Volume 578, June 2015
|Number of page(s)||5|
|Published online||11 June 2015|
Minimal variability time scale – central black hole mass relation of the γ-ray loud blazars
1 Max-Planck-Institut für Physik, Föhringer Ring 6, 80805 München, Germany
2 Rudjer Boskovic Institute, Bijenicka c. 54, 10 000 Zagreb, Croatia
Received: 2 March 2015
Accepted: 10 April 2015
Context. The variability time scales of the blazar γ-ray emission contain the imprints of the sizes of their emission zones and are generally expected to be larger than the light-crossing times of these zones. In several cases the time scales were found to be as short ~ 10 min, suggesting that the emission zone sizes are comparable with the sizes of the central supermassive black holes. Previously, these measurements also led to the suggestion of a possible connection between the observed minimal variability time scales and the masses of the corresponding black holes. This connection can be used to determine the location of the γ-ray emission site, which currently remains uncertain.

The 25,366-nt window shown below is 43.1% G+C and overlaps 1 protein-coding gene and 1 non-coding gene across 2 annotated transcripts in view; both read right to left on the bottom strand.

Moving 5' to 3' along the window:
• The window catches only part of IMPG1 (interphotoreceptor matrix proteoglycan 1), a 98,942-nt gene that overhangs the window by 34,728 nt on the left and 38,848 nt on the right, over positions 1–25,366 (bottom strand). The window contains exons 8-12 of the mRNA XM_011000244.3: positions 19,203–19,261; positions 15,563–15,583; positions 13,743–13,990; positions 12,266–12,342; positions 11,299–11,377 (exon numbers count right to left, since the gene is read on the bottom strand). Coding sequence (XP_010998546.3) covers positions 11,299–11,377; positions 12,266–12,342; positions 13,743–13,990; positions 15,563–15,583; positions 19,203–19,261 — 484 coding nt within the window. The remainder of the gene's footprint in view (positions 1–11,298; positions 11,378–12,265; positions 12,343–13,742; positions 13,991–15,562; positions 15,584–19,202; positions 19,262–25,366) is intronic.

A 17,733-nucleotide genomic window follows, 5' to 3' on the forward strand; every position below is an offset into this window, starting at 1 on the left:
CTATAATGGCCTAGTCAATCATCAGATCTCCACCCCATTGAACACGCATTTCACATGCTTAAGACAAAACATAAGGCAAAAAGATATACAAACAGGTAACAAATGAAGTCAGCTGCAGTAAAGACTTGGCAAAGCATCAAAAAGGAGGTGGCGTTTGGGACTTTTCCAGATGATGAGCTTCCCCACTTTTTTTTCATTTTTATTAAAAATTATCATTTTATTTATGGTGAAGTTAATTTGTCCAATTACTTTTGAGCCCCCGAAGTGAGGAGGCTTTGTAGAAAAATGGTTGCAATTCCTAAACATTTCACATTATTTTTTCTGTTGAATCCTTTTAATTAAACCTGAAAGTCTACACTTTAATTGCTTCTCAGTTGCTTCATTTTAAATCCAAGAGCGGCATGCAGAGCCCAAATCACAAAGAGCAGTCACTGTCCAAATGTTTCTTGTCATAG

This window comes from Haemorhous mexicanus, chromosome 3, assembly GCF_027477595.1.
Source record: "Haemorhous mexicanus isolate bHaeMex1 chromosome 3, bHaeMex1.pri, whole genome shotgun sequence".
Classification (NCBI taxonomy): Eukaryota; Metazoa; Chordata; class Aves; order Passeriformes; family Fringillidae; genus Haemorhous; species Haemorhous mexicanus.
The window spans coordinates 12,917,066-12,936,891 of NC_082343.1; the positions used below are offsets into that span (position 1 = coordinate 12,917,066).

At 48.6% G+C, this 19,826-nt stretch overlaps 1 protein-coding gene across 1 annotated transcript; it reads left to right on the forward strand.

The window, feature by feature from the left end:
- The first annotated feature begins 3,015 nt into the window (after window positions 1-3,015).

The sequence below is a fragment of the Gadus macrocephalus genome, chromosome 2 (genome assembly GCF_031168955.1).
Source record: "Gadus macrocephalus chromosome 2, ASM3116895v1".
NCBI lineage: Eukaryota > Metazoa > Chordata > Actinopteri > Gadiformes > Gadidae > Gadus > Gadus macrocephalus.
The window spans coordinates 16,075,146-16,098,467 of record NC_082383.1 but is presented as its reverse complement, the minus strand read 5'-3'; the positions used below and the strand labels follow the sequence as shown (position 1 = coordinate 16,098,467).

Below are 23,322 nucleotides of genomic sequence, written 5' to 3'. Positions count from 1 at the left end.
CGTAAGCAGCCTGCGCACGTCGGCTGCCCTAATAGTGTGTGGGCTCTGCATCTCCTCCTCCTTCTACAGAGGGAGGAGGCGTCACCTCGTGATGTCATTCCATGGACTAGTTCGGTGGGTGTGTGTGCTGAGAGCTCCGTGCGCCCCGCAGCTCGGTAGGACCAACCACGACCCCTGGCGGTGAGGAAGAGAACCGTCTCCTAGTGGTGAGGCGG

Aims. The study aims to investigate the suggested “minimum time scale – black hole mass” relation using the blazars, detected in the TeV band.
Methods. To obtain the tightest constraints on the variability time scales this work uses a compilation of observations by the Cherenkov telescopes HESS, MAGIC, and VERITAS. These measurements are compared to the blazar central black hole masses found in the literature.
Results. The majority of the studied blazars show the variability time scales which are at least comparable to the period of rotation along the last stable orbit of the central black hole – and in some cases as short as its light-crossing time. For several sources the observed variability time scales are found to be smaller than the black hole light-crossing time. This suggests that the detected γ-ray variability originates, most probably, from the turbulence in the jet, sufficiently far from the central black hole.
Key words: gamma rays: galaxies / galaxies: active / quasars: supermassive black holes / BL Lacertae objects: general
© ESO, 2015
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